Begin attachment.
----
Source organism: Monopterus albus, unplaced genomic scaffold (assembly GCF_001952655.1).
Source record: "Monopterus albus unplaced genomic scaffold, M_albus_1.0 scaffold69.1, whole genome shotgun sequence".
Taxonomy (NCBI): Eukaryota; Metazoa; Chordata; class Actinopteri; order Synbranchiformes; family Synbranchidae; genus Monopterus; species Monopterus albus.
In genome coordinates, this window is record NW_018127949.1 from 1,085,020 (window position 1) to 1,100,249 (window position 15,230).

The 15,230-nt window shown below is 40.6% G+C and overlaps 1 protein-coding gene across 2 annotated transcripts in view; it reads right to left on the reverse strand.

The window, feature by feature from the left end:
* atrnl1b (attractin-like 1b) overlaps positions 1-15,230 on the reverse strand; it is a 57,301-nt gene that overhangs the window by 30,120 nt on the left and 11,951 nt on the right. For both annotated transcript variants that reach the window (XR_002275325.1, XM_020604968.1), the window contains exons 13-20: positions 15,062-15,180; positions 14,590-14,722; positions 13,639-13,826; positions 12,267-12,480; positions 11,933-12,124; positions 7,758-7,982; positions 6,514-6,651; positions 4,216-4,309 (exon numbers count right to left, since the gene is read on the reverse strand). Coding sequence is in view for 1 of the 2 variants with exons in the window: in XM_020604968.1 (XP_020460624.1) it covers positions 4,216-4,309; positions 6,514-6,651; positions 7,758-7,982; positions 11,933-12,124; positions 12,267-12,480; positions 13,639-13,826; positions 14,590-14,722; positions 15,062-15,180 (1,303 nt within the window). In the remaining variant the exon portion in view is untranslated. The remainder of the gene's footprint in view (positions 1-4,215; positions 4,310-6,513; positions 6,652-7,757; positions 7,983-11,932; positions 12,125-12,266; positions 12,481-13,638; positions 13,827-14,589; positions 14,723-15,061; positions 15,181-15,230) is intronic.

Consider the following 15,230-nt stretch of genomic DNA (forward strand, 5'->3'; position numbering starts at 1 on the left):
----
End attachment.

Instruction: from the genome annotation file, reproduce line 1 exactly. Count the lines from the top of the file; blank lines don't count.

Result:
Source organism: Monopterus albus, unplaced genomic scaffold (assembly GCF_001952655.1).